The research article "Climate policies after Fukushima: three views" was published in Climate Policy in 2013 by a group of authors, named Jim Skea, Stefan Lechtenbohmer, Jusen Asuka [p.1]. The article has studied several major changes in energy and climate policy direction in three major economies, Japan, the UK and Germany after the earthquake and tsunami in Japan and accident at the Fukushima nuclear plant in 2011. The article has also examined factors that explain different view of these three countries and assessed the implications for international climate negotiation.
Before Fukushima accident, Japan, the UK and Germany considered nuclear energy as an important role in low-carbon electricity and committed to an aggressive GHG emissions reduction targets. After the Fukushima accident which caused a nuclear fallout resulting in severe power supply shortage in several cities in Japan, all three countries had different view and directions. The UK decided to make minor modifications to the nuclear regulatory and continued with new build nuclear plan. Germany decided to immediately closed down 8 of its 17 operating nuclear plan and accelerated a nuclear phaseout.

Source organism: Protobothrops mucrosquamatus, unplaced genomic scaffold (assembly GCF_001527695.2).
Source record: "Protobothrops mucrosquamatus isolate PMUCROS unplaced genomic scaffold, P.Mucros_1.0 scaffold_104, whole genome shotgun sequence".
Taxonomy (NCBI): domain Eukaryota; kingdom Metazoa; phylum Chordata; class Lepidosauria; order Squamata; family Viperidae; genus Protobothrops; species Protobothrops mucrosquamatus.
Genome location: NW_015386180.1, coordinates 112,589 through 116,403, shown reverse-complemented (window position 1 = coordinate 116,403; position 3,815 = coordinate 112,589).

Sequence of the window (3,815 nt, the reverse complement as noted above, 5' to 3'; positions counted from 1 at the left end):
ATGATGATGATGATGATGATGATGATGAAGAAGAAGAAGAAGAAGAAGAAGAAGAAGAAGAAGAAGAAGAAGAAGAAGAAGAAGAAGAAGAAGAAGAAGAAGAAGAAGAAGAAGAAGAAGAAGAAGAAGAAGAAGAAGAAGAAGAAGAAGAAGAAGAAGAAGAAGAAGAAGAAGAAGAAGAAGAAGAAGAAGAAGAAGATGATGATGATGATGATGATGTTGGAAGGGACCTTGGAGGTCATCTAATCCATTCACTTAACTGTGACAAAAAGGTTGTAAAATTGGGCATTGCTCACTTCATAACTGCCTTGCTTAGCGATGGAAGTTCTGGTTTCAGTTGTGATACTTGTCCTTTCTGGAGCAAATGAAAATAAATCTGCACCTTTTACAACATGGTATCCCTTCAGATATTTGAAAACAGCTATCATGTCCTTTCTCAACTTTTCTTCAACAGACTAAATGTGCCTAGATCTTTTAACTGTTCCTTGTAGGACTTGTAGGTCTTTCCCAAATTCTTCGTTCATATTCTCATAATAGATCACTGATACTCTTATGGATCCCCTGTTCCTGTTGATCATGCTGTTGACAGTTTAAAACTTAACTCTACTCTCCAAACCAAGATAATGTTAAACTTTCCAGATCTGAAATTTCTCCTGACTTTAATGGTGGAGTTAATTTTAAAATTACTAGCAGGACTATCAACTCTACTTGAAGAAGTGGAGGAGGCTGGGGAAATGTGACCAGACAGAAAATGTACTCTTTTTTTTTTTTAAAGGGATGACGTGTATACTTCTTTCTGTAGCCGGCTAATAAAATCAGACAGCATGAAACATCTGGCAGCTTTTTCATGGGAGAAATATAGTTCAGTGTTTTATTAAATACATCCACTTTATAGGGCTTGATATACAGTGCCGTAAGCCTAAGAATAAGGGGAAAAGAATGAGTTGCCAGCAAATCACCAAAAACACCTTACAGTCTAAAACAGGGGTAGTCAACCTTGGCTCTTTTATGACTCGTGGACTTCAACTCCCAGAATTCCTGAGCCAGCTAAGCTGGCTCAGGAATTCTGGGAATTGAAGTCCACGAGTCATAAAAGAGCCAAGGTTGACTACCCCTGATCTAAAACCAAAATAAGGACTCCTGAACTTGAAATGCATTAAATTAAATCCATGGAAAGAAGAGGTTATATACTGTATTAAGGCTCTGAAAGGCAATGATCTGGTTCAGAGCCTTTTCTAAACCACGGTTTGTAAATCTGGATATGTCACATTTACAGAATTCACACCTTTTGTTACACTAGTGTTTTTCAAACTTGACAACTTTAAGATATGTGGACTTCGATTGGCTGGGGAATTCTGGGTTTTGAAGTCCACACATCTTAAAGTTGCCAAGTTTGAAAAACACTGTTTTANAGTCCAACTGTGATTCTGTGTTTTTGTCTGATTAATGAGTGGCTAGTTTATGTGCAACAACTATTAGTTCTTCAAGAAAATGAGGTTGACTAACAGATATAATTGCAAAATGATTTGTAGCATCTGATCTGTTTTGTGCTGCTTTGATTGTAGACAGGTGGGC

Prior to the Fukushima accident, the nuclear contributed about 30% of its electricity production and nuclear power had a high priority in its energy policy due to its government confident in nuclear power, its low cost power production and its technology strength. After the Fukushima accident, Japan decided to reduce significantly nuclear output and reviewed its fundamental policy on electricity generation and planned a nuclear phase out.. Japan has also lowered its emission reduction target and climate change mitigation policy.
There are arising new debate about energy security in UK due to the changing of UK's energy trade balance. Dependence on gas imports, capacity...
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